I am happy that the Dutch government supports me financially. As an EU national, I could apply for the tuition fee loan which makes studying more affordable.
Groningen is great. It is a very international city. People here are happy, friendly and accepting. Many good things have happened to me here! Groningen gave me the chance to prove I could become a psychologist.
Shannen Will, masterstudent Clinical Neuropsychology
Joost Heutink - Assistant professor
My name is Joost Heutink and I am an Assistant Professor for the Bachelor's degree in Psychology and the Master's degree in Clinical Neuropsychology. Students encounter me for the first time in their second year, for the Introduction to clinical neuropsychology course unit. During the Bachelor's phase, neuropsychology only plays a minor role, but it is an extremely interesting field! I really want to make students enthusiastic about following the related Master's degree.
Within the field of neuropsychology, we investigate the relationship between the brain and behaviour. People with a hereditary or acquired cerebral condition can have problems with perception, language, memory, motor functions, attention span, planning and behaviour. These disorders teach us a lot about how the brain works. We can use this knowledge to help patients cope with their functional impairment as well as possible and to participate in society. That’s what I find so great about my work – the link between academic research and clinical practice, where the patient takes centre stage.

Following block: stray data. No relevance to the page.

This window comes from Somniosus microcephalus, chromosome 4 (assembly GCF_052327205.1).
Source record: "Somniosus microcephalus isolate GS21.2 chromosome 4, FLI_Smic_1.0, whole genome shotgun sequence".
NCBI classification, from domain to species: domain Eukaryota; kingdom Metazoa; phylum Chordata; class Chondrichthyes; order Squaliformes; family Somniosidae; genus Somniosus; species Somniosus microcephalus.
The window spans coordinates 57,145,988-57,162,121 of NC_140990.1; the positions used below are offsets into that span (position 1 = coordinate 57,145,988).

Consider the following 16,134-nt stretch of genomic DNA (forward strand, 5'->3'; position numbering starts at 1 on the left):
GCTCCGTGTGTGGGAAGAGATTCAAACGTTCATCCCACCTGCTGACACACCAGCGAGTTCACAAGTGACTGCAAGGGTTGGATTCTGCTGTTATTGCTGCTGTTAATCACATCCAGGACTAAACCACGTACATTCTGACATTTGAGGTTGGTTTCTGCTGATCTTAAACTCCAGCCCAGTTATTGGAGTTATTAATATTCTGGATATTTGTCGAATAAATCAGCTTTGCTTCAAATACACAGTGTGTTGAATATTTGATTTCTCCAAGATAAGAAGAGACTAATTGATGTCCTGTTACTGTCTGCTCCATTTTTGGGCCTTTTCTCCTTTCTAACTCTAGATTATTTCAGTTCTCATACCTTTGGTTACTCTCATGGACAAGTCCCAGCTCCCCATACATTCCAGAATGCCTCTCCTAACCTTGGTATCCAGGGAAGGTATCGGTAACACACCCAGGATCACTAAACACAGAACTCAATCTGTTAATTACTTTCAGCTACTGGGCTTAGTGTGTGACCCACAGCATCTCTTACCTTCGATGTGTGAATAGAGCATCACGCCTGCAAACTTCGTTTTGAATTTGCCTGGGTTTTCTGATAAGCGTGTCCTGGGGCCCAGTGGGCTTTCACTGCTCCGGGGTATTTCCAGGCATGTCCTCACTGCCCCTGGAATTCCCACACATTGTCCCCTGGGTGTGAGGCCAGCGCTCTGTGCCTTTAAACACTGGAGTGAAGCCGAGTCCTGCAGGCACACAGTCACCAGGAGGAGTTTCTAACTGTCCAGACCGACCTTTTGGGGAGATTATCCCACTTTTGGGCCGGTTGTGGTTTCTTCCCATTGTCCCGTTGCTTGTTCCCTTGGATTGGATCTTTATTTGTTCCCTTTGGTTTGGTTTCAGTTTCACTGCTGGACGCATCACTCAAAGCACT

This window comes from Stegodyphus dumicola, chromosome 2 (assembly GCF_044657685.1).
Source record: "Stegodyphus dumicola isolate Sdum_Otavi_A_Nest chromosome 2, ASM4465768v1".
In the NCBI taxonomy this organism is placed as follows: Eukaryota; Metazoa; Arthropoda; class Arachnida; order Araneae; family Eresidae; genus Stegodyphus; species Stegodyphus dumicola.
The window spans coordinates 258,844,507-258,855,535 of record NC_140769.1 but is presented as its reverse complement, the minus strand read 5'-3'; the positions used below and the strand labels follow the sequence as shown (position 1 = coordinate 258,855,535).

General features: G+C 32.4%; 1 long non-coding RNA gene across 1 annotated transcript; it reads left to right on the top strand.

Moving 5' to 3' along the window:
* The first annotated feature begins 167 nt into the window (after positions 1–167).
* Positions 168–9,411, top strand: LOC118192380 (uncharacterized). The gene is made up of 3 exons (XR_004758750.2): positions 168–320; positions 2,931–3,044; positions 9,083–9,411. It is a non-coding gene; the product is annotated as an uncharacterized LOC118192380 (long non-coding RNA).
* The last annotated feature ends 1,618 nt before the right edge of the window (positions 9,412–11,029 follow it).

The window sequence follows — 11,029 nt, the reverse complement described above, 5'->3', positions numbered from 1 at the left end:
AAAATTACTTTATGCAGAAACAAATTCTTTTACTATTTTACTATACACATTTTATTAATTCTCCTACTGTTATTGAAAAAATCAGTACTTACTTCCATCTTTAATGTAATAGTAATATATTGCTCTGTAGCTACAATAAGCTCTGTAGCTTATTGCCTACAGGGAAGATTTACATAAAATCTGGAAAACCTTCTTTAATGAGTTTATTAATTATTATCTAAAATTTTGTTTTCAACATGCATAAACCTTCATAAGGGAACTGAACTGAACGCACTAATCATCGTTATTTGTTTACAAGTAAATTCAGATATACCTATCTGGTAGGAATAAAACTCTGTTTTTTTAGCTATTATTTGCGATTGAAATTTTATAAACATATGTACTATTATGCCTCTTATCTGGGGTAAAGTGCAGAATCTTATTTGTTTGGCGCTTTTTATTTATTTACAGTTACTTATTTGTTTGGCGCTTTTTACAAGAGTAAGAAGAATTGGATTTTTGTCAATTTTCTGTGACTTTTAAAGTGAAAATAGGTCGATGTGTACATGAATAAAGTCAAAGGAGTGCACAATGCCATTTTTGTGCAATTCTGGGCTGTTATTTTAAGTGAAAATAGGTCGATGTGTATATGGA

Patients also play an important role in my lectures. I present many case studies, and I invite people with a cerebral condition to tell my students about the problems they experience. The scientific theories I deal with in my course unit help students to understand the problems these people have. At the same time, the patients help us to constantly test our theories and put them in context. Students learn to examine the theories with a critical eye, making them concrete. You see immediate results in actual practice!
Neuropsychology is also very interesting because it’s constantly developing. New things are constantly being discovered about the brain. Research helps us to understand the brain more and better, which knowledge we can then benefit from!